That was a moderate 100 MW and this will be 1 000 MW to start with, and going to 5 000 MW. So we're talking about something as big, as a big coal-fired power station, like Medupi or Kusile. This is big stuff and, of course, everybody is working fast on it because it has this advantage of being climate-friendly and you can get funding, and people are coming through already wanting to offer technology.
So at the moment, it's technology neutral, we don't whether it'll be the solar tower or the other trough forms of concentrated solar power, that's not important. The big thing is to get energy from the sun, which is in such abundance in Upington.
Molebatsi: I understand, also, that they're not actually restricting in terms of just one technology, that they are actually asking across the spectrum, whoever is in solar to come into this park, and it's R150-billion.
Creamer: R150-billion eventually. Obviously that won't roll out at that level immediately, but this is the vision.
Molebatsi: Well, two mining companies have succeeded in turning polluted mine water into drinking water that is being bought by a local municipality.
Creamer: This is a fantastic story. We've got problems with mine water. People are anxious here in Johannesburg about this acid mine drainage and you can see, with technology, you can turn this to big advantage.
Now, two big companies, Anglo Coal and BHP Billiton have done this, and we've seen them do this in the Witbank area, the eMalahleni council, and the council is very happy about this because they've been drawing beyond their quota from the Witbank dam, because, as we know, in the last 50 years, the population of the world may have doubled but water consumption has quadrupled because people are getting wealthier and they use more water.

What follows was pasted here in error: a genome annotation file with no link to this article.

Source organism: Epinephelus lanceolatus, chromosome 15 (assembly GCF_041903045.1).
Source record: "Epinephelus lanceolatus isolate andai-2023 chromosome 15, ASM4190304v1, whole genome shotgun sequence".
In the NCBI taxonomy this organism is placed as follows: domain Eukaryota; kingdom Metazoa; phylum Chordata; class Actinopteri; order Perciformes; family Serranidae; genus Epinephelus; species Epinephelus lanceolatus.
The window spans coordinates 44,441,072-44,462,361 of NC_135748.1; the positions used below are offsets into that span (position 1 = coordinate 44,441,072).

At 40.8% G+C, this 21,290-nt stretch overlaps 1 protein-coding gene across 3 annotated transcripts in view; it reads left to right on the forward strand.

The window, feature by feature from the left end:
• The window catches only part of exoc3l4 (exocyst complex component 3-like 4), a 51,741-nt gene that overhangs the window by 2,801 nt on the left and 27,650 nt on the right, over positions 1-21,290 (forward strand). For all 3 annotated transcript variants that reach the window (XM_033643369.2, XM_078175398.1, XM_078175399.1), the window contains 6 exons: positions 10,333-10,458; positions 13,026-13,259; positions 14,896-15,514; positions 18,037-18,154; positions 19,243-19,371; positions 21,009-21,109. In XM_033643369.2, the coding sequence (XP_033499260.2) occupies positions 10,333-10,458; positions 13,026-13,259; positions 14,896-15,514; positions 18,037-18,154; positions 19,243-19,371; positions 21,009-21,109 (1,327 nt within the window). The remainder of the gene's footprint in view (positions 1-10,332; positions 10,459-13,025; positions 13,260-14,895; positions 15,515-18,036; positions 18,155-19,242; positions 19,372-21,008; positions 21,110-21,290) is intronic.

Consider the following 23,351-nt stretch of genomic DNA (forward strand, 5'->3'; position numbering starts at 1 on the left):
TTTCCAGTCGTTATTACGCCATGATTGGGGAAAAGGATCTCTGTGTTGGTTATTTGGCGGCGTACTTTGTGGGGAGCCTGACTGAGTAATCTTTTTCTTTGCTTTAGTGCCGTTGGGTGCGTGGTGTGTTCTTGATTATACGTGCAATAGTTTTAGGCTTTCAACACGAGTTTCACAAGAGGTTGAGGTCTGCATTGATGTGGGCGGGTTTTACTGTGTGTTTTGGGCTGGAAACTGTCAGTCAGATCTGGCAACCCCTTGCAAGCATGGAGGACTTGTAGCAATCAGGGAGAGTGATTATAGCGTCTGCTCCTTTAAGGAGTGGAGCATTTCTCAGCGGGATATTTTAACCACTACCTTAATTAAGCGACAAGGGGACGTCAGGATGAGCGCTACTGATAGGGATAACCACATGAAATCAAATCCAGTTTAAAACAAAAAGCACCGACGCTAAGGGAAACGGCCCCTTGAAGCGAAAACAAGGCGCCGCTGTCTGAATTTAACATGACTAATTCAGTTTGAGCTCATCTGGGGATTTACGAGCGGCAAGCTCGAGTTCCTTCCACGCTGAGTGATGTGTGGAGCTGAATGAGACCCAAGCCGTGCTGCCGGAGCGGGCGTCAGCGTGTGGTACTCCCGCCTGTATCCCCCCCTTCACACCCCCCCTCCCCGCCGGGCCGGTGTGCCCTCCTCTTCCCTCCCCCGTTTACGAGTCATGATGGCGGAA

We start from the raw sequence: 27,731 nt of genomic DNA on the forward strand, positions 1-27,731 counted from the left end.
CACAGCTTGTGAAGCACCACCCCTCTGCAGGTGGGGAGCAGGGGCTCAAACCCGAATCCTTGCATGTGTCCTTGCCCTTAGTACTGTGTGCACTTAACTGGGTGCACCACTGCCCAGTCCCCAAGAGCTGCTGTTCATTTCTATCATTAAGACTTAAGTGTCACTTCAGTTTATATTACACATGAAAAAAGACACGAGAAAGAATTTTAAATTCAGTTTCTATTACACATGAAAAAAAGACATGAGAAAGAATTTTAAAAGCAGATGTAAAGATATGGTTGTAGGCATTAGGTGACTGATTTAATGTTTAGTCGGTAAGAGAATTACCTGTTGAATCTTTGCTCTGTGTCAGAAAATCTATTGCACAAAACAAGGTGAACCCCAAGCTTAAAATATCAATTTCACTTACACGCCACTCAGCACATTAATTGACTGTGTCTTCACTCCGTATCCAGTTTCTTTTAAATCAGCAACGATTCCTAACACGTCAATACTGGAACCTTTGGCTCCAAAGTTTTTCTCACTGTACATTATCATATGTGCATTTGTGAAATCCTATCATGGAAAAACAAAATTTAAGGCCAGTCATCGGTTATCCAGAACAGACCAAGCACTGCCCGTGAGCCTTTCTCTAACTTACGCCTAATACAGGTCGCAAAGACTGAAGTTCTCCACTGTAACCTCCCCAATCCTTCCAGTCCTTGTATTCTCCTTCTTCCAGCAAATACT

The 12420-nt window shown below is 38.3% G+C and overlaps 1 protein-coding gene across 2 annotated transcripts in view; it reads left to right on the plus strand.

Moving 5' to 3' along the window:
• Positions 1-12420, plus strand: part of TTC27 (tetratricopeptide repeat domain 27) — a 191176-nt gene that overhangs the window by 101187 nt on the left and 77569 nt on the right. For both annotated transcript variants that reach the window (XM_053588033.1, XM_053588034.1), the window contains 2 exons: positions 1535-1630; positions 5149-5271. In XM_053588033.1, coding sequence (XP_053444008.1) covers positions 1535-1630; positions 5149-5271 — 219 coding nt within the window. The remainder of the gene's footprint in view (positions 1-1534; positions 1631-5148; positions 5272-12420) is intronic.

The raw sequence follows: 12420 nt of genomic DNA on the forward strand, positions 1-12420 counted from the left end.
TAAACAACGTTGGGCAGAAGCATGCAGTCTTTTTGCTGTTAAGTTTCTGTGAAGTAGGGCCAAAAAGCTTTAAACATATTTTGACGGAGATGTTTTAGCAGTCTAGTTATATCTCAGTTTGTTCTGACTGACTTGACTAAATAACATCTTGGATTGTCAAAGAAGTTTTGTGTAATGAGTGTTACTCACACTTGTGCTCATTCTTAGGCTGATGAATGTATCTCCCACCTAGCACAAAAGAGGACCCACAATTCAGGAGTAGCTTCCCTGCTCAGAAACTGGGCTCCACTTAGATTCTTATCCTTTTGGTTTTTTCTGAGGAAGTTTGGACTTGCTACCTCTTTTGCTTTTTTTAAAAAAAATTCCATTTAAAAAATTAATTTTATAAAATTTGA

And so we have this situation where these two mining companies have polluted the water, but they've got together to put R300-million into a reclamation plant and they've turned that water, when they do the tests, it's more pure than tap water. It's even an advantage on what we're used to and they're able to sell that onto the local authority.
They're saying that in time, this is already at virtual break even point it will wash its own face in time, it could become a commercial proposition and Optimum Coal now has also got a similar plant feeding Steve Tshwete municipality in the Mpumalanga area, and they are keen to migrate this ultrafiltration system to other areas, like we've got the problems here of acid mine drainage in Johannesburg.
Molebatsi: What about the costs of this? Are they not prohibitive?
Creamer: Well, you can see that the R300-million investment of Anglo Coal and BHP Billiton is already at break even point and already starting to say that this will wash its own face, so that is a tremendous turnaround, and Optimum Coal, I think theirs cost a little bit more at R600-million and that's 15-million litres of water a day whereas the other one is 20-million litres of water a day but we can see that it's a proposition, strategic but also commercial.
Edited by: Creamer Media Reporter
To subscribe email firstname.lastname@example.org or click here
To advertise email email@example.com or click here
Recent Research Reports